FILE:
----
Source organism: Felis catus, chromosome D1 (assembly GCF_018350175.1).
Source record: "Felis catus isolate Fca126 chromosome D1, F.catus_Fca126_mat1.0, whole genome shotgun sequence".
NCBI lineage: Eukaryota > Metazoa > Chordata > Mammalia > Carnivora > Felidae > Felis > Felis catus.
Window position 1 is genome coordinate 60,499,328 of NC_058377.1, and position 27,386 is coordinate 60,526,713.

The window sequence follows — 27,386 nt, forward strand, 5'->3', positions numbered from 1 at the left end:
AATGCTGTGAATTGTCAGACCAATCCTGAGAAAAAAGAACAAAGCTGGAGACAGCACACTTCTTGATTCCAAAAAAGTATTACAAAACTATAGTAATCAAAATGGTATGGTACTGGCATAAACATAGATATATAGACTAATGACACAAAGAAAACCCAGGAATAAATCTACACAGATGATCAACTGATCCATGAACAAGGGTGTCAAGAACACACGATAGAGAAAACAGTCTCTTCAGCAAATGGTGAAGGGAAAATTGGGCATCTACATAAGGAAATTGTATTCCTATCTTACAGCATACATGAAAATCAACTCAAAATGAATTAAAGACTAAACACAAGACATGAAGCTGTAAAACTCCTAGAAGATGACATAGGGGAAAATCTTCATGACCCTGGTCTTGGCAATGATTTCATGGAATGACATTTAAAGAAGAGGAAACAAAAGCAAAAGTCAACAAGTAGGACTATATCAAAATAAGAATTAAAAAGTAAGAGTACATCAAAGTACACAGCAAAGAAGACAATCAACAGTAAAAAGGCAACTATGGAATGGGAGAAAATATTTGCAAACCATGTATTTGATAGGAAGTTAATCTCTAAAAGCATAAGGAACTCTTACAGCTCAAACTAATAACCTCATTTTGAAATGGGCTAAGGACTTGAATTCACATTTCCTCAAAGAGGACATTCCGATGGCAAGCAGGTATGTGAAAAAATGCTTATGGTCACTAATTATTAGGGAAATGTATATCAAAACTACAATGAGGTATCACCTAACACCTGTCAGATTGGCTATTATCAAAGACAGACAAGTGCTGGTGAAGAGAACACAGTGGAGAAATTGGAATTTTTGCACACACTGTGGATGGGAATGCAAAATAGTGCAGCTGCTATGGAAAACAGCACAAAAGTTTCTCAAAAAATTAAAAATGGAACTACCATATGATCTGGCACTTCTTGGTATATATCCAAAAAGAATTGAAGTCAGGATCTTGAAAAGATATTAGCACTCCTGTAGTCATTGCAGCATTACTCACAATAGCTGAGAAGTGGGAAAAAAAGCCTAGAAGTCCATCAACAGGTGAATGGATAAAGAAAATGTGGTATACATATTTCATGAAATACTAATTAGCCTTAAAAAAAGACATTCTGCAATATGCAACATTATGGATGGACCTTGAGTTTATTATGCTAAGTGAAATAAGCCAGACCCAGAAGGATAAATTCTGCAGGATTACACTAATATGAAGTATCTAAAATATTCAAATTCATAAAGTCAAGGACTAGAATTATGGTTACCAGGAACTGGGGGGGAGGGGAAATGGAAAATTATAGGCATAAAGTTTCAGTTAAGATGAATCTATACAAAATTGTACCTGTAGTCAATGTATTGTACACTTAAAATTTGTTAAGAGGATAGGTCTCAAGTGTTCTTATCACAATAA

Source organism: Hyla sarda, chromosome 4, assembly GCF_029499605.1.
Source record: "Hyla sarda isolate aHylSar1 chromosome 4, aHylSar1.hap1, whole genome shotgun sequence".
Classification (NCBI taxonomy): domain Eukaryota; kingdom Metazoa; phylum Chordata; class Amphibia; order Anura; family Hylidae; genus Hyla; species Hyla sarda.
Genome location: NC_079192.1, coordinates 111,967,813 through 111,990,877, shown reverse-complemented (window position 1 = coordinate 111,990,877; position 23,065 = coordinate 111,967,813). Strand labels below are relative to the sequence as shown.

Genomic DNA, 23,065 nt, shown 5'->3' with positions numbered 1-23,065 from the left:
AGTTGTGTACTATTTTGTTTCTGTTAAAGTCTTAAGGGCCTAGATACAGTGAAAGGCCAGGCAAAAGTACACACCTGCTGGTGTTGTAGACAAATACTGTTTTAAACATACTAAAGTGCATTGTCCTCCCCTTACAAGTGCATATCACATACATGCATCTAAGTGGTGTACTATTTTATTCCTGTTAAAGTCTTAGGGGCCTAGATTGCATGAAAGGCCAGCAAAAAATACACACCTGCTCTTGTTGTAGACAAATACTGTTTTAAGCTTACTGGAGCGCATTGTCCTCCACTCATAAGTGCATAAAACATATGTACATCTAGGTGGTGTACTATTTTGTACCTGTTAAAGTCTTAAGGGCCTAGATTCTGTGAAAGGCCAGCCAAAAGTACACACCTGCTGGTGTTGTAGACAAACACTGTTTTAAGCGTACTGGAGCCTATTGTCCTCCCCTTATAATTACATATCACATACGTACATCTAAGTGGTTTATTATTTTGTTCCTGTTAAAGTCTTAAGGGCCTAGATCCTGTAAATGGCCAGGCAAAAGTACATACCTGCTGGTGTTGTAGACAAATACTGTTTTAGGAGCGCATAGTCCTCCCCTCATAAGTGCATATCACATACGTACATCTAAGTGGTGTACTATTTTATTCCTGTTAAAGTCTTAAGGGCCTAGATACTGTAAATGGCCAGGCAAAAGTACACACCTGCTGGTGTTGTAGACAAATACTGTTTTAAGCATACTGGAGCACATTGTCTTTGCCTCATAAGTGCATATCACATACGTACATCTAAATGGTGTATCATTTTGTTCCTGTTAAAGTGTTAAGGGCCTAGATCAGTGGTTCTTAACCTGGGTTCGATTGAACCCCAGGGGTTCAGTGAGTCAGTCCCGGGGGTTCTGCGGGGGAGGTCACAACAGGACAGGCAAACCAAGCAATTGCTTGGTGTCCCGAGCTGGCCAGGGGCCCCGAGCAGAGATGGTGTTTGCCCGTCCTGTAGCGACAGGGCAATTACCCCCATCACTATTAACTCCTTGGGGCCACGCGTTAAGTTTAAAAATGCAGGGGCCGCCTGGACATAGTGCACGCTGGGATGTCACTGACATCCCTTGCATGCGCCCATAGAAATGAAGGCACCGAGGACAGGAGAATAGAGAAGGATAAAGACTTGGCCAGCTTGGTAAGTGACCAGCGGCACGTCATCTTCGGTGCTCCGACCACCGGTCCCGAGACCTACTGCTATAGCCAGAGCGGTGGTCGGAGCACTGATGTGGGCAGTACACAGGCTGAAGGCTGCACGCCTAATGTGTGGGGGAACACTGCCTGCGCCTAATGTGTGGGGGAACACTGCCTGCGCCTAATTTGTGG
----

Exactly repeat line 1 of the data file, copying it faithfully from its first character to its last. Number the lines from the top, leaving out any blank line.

Source organism: Felis catus, chromosome D1 (assembly GCF_018350175.1).